A Determined Cliff Lee
Eric Hartline-USA TODAY Sports
Thursday night, Cliff Lee dominated the Minnesota Twins. It gave the Phillies one win out of three games against a team, the Twins, that has performed very similarly to the Phillies in 2013. In simple terms, Lee’s pitching performance was great, it earned him his 8th win of the season. Looking at the box score, the Phillies had a picture perfect game from the pitching side. Lee went seven strong innings, followed by bridge-pitcher Mike Adams in the 8th, leading to the money-maker and shut down hurler Jonathan Papelbon in the 9th inning.
Lee’s successive dominant performances sparked my desire to profile the southpaw’s 2013 performance. With the All-star game rapidly approaching, many will clamor for Lee to start the mid-season classic in NYC, making it important to look at where Lee ranks in the NL. I’ll also discuss his performance through Thursday’s game in comparison to last season, and also look deeper into the numbers, teasing out some of the causes of Lee’s success.
Should Cliff Lee start the All-star game?
Starting the All-star game is an honor usually bestowed to the best pitcher in his respective league. Oftentimes the player chosen has incredibly close competition and thus the deciding factor becomes arbitrary, and the two pitchers who follow the starter are seen as equally deserving. While this situation occurs often, currently in the National League, one pitcher has shined just a bit brighter above the rest. In this case that pitcher is St. Louis Cardinals righty Adam Wainwright. Here’s a look at how the three main value statistics see the top NL pitchers:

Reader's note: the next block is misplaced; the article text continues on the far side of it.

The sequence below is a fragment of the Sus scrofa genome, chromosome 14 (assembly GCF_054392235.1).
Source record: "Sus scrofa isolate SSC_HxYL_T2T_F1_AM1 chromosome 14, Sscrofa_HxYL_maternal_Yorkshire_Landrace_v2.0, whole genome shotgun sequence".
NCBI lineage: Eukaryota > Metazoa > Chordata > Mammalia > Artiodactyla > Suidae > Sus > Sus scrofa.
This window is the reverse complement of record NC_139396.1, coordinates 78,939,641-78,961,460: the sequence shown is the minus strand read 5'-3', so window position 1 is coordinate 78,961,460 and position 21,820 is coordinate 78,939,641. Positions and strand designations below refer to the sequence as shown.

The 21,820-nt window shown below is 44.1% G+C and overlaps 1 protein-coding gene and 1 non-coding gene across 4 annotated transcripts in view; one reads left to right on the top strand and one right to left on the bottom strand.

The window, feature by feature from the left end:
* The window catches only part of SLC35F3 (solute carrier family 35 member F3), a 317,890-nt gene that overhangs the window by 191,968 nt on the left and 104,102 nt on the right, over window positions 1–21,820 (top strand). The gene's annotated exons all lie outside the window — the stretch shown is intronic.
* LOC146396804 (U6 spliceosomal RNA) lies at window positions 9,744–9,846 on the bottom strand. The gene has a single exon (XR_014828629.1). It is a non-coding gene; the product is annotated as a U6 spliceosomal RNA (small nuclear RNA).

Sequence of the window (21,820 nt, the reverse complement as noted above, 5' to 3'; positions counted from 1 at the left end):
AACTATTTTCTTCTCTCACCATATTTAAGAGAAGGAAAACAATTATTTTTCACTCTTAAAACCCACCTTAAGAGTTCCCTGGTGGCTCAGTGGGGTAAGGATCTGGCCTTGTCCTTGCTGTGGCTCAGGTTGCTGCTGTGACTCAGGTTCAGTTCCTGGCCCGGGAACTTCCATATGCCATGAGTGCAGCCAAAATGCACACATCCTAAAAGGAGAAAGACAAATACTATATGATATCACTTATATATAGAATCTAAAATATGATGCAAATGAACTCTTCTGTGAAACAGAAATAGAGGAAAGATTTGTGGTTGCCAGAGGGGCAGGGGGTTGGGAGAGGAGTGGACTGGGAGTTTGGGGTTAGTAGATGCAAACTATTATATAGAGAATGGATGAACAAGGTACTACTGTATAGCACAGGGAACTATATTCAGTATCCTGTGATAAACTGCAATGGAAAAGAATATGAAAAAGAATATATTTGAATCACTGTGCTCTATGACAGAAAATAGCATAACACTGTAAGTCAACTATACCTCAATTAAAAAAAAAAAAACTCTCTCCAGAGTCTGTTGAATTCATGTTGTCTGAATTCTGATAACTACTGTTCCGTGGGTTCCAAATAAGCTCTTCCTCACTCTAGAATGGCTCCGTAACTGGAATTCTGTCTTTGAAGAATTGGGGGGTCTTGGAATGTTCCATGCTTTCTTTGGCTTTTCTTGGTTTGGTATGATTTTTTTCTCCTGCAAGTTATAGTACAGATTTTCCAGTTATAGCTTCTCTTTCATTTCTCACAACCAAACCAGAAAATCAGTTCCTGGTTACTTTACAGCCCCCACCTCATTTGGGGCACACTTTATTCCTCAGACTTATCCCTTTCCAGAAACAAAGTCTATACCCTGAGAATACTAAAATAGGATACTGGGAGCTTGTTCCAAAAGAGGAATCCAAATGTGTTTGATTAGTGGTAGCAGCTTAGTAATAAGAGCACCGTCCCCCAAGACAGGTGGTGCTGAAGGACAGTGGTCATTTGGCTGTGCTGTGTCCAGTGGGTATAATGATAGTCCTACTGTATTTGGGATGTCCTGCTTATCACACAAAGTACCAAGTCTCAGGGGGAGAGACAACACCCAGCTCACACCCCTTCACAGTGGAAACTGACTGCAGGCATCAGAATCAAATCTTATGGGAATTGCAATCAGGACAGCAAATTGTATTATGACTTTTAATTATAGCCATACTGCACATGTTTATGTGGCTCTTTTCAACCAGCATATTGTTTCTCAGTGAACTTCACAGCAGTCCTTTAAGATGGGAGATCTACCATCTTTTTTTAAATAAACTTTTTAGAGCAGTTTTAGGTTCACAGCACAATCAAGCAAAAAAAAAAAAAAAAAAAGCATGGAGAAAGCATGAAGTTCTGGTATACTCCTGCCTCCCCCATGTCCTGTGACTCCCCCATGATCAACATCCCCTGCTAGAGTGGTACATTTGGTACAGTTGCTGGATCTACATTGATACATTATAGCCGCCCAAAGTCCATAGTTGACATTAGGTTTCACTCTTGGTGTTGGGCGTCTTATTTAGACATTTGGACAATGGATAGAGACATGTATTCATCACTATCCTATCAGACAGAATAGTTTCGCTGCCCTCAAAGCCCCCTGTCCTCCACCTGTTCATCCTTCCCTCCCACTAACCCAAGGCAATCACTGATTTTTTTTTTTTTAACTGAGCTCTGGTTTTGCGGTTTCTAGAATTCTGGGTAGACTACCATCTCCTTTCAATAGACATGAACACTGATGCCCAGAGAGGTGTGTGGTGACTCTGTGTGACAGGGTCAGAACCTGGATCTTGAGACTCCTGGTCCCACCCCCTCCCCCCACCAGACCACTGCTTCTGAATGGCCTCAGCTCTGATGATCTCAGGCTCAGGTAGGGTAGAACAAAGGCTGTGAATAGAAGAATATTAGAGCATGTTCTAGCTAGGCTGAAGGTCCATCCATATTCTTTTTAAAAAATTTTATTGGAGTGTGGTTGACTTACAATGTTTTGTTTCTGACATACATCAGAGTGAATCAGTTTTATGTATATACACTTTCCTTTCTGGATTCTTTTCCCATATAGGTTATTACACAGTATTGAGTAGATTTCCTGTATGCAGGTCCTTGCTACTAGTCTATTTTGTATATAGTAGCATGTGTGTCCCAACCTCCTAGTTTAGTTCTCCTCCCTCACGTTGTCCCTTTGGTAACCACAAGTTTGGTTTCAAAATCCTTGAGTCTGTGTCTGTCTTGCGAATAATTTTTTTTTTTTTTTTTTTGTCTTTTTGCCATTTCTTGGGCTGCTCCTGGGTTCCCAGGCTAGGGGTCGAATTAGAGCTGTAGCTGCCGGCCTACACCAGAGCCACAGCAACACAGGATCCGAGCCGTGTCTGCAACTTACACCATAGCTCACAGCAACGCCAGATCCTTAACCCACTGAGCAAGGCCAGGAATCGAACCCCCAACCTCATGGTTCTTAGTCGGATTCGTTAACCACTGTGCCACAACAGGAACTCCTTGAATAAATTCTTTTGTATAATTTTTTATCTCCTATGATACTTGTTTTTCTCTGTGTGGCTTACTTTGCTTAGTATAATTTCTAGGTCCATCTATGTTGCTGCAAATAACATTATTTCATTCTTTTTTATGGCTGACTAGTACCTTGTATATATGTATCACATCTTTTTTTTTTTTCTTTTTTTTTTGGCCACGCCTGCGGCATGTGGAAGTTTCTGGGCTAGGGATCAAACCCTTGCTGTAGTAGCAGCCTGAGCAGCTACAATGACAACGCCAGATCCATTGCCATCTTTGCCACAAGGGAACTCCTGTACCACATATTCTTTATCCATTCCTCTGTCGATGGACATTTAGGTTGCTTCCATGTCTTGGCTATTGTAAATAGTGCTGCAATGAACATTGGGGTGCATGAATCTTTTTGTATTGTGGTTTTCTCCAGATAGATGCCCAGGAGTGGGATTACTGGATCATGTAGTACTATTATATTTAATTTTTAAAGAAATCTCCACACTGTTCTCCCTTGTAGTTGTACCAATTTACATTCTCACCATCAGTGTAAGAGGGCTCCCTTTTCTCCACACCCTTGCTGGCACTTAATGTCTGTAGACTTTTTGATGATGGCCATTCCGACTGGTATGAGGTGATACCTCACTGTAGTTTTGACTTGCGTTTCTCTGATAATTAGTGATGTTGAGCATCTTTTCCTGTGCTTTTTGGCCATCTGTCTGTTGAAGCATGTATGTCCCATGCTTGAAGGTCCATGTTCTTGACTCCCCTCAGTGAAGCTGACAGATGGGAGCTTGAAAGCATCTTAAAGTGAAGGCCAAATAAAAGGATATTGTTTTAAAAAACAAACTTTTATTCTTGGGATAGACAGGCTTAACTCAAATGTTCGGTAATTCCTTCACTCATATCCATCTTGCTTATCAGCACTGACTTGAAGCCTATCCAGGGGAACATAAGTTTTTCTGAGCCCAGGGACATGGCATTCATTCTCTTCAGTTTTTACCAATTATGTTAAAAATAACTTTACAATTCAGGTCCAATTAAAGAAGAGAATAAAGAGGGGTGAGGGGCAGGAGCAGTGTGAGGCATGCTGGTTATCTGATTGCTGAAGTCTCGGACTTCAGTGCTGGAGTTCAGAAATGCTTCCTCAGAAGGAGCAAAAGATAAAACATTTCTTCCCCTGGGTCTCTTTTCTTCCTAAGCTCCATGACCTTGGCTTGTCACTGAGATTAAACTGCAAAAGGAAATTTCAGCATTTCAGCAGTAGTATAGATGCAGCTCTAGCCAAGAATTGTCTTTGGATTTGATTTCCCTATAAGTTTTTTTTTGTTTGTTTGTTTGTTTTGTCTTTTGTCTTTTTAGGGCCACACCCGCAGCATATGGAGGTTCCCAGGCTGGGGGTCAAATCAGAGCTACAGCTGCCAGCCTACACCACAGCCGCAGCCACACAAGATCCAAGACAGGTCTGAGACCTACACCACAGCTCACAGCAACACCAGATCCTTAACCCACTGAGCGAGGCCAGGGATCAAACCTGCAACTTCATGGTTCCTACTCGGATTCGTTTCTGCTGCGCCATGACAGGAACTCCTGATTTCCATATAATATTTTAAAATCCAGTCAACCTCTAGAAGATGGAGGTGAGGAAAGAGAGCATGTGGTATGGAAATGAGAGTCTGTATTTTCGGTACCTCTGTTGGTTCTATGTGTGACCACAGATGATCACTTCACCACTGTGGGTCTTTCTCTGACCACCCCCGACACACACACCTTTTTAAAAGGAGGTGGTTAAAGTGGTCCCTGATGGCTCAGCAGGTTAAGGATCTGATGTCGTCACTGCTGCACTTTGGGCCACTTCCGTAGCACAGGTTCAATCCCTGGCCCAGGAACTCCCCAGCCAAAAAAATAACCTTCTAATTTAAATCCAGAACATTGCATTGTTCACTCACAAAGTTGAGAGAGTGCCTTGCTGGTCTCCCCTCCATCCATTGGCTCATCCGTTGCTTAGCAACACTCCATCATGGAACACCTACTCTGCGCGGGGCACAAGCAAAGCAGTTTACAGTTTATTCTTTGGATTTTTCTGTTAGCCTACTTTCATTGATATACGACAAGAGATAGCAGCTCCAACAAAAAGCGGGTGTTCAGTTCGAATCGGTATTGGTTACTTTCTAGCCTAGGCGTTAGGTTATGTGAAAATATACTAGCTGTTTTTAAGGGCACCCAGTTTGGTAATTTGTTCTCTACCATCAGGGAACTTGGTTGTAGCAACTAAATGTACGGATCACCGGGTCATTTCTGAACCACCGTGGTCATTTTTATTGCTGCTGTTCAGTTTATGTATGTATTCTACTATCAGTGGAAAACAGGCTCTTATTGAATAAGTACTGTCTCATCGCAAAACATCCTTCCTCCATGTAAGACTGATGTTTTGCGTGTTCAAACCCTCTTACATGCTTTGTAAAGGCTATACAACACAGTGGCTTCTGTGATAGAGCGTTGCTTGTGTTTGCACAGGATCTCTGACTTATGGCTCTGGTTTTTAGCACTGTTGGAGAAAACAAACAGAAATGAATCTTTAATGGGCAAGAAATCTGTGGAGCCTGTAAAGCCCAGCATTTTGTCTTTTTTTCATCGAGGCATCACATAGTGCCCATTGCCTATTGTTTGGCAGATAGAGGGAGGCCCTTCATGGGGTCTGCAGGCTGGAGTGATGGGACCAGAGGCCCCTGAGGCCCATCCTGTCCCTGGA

Whether you prefer the FIP guided valuation of Fangraphs, the ERA guiding one of Baseball-Reference, or ‘ version, Adam Wainwright has a decent lead in value provided. He would constitute a good choice as ASG starter as the Cardinals currently have the best record in baseball, and he’s been their best pitcher. Still, Matt Harvey pitches for the Mets, and the ASG will take place at Citi Field this year, making him not only a reasonable choice by his production, but also a sentimental choice. At this point, Cliff Lee has definitely earned a spot on the ASG roster, but he hasn’t done enough to warrant the starting job. The All-star game isn’t for another month, in which time Lee could easily distinguish himself as the right man to start the game, but currently, he’s probably not the right choice.
My choice: I’d choose Harvey only because he’d create more buzz than Wainwright, he’s got both the credentials, and the game is being played at his home park.
What’s changed from 2012 to 2013 for Cliff Lee?
Lee’s A Happy Pitcher These Days
Dale Zanine-USA TODAY Sports
In 2012 Lee pitched 211 innings, and as of now, Lee’s thrown just under half that amount at 102 & a 1/3 innings. Lee finished last season with an ERA of 3.16, which constitutes excellent for a starter with who threw more than 200 innings. Still, Lee’s record of 6 wins and 9 losses showed that his team didn’t back him up when he pitched. In 2012 Lee ranked 30th in the NL averaging 3.6 runs in support, but interestingly in 2013 Lee hasn’t moved that far up the rankings. He currently ranks 39th in the NL in run support averaging 3.59 runs per game. So, the Phillies aren’t scoring more runs for Lee, in fact they are averaging almost identical numbers, and it hasn’t significantly moved Lee up the run support rankings.